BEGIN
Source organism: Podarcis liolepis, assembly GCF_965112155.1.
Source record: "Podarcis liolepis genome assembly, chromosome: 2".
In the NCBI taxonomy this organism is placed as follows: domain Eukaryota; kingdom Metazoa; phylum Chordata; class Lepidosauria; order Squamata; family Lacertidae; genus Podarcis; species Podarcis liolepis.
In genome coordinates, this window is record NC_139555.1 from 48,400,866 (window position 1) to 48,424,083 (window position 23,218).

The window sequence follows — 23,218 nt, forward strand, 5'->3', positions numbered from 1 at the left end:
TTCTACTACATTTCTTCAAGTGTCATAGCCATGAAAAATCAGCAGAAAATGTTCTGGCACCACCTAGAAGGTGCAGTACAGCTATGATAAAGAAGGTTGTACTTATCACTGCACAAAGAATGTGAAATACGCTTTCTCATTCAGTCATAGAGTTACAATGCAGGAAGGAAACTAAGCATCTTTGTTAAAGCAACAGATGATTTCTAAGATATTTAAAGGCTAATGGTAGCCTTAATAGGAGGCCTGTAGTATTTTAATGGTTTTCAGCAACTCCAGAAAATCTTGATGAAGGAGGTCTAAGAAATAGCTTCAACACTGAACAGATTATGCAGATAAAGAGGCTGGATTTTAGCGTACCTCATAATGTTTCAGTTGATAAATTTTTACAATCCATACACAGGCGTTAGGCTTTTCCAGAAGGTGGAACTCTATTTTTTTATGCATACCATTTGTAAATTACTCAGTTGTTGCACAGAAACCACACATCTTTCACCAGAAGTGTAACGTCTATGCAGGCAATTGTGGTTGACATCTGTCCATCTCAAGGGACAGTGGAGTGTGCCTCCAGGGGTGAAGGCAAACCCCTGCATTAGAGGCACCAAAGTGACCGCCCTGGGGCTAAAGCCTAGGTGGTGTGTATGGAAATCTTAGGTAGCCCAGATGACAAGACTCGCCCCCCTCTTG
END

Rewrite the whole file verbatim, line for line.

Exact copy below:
Source organism: Podarcis liolepis, assembly GCF_965112155.1.
Source record: "Podarcis liolepis genome assembly, chromosome: 2".
In the NCBI taxonomy this organism is placed as follows: domain Eukaryota; kingdom Metazoa; phylum Chordata; class Lepidosauria; order Squamata; family Lacertidae; genus Podarcis; species Podarcis liolepis.
In genome coordinates, this window is record NC_139555.1 from 48,400,866 (window position 1) to 48,424,083 (window position 23,218).

The window sequence follows — 23,218 nt, forward strand, 5'->3', positions numbered from 1 at the left end:
TTCTACTACATTTCTTCAAGTGTCATAGCCATGAAAAATCAGCAGAAAATGTTCTGGCACCACCTAGAAGGTGCAGTACAGCTATGATAAAGAAGGTTGTACTTATCACTGCACAAAGAATGTGAAATACGCTTTCTCATTCAGTCATAGAGTTACAATGCAGGAAGGAAACTAAGCATCTTTGTTAAAGCAACAGATGATTTCTAAGATATTTAAAGGCTAATGGTAGCCTTAATAGGAGGCCTGTAGTATTTTAATGGTTTTCAGCAACTCCAGAAAATCTTGATGAAGGAGGTCTAAGAAATAGCTTCAACACTGAACAGATTATGCAGATAAAGAGGCTGGATTTTAGCGTACCTCATAATGTTTCAGTTGATAAATTTTTACAATCCATACACAGGCGTTAGGCTTTTCCAGAAGGTGGAACTCTATTTTTTTATGCATACCATTTGTAAATTACTCAGTTGTTGCACAGAAACCACACATCTTTCACCAGAAGTGTAACGTCTATGCAGGCAATTGTGGTTGACATCTGTCCATCTCAAGGGACAGTGGAGTGTGCCTCCAGGGGTGAAGGCAAACCCCTGCATTAGAGGCACCAAAGTGACCGCCCTGGGGCTAAAGCCTAGGTGGTGTGTATGGAAATCTTAGGTAGCCCAGATGACAAGACTCGCCCCCCTCTTG